Is 2000-2003 going to be repeated ?
The chart shows the annual changes of the S&P500 during the last 30 years. We have taken its performance until yesterday for 2022, assuming that it is difficult to close positive in the remaining few trading days of the year. There are quite a few observations one can make by looking at history. First, drops are rare, hence we belong to the camp who believe that equities can generate significant returns on a long-term basis. Secondly, consecutive years with annual drops are also very rare. Thirdly and unfortunately, the last time we had three years of falls for the S&P500 was back in the 2000-2003 period, after the internet and Nasdaq bubble burst. A scary similarity with that period is that before the crash we had many years of outsized returns, like in 2019-2021. We cannot base investment decisions on just trying to find patterns with the past of course. And enough damage has been done already where the bubble was, namely the ultra-growth, profitless technology companies which rose due to speculation after the pandemic. The sector's most well known proxy, ARK Innovation ETF is down almost 80% from its peak and back to where it was 5 years ago. But still, we must be very careful in the first three months of the year, to start getting a clearer picture of where the economy is going and how fast inflation can continue to fall.
But, this year cannot be repeated !
(chart: Capital Group)
A very interesting chart by Capital Group shows the annual returns of the global equity and bond indices for the last 45 years. Never before have both asset classes generate a negative return and of that magnitude ! Bonds are supposed to offer protection in times of economic slowdown and/or equity market weakness. But this year they both fell by 13-15%, destroying wealth for investors. However, we have now reached a very good starting point for next year's performance. Starting the year at yields that we have not seen in a decade, bonds should be able to offer a decent positive total return for investors, regardless of the performance of equity markets. And if economic activity turns out to be more benign and inflation cooler, equity returns including dividends should also be decent at the end of next year, offering the opportunity to the investment portfolios to recover at least a significant part of the lost ground. Volatility and uncertainty will persist for at least the next 3 months, but for the full year it is fair to assume that portfolio positive returns will arrive again.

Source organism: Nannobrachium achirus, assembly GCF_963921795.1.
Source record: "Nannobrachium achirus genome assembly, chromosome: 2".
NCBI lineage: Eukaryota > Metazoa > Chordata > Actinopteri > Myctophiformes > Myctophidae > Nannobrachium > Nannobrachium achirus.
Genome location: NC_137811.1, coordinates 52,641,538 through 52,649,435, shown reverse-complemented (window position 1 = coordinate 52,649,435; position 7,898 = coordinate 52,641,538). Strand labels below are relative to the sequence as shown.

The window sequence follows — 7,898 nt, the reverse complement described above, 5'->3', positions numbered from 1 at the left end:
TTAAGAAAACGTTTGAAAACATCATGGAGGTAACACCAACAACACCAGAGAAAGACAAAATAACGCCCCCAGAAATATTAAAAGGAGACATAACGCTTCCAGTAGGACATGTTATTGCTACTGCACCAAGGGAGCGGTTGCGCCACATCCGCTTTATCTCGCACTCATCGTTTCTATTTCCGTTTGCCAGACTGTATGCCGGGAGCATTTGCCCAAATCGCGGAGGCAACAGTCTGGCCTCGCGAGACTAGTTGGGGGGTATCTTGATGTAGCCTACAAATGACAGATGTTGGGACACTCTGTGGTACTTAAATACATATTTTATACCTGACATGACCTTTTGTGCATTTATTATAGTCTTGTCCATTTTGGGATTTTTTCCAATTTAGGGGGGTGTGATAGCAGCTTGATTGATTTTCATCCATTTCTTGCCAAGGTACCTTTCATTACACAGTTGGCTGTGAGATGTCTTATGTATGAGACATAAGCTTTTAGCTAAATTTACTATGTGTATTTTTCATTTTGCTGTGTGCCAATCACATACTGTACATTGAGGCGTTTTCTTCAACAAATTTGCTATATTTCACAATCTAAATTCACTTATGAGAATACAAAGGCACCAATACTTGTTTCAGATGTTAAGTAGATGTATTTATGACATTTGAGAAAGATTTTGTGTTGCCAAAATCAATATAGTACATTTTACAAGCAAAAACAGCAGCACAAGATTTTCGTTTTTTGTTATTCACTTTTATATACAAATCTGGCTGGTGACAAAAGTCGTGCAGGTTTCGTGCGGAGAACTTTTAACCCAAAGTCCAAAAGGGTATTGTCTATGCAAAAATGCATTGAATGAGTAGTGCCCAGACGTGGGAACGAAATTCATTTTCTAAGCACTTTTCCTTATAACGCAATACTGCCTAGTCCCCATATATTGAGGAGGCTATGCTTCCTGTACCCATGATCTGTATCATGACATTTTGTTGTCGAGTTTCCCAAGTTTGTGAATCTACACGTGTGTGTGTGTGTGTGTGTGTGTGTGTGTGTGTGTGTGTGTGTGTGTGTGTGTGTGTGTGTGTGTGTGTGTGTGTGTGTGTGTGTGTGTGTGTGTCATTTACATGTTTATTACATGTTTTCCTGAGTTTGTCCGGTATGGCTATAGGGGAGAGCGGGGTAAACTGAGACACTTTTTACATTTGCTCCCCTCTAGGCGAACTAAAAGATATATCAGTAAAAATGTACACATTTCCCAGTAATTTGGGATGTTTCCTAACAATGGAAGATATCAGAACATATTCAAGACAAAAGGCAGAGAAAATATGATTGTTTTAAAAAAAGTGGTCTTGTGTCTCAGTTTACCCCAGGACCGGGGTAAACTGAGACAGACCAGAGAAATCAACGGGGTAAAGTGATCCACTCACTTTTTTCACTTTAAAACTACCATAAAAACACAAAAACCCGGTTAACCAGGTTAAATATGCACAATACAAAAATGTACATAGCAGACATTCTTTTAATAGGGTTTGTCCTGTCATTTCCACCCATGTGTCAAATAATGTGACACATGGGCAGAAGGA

• The content of this document has been produced from publicly available information as well as from internal research and rigorous efforts have been made to verify the accuracy and reasonableness of the hypotheses used. Although unlikely, omissions or errors might however happen.
• The data included in this document are based on past performances and do not constitute an indicator or a guarantee of future performances. Performances are not constant over time and can be positive or negative.
• This document is intended for informational purposes only and should not be construed as an offer or solicitation for the purchase or sale of any financial instrument and it should not be considered as investment advice. The market valuations, views, and calculations contained herein are estimates only and are subject to change without notice. Any investment decision needs to be discussed with your advisor and cannot be based only on this document.
• This document is strictly confidential and should not be distributed further without the explicit consent of Kendra Securities House SA.
Sources of the charts : Factset, if not otherwise mentioned in the chart.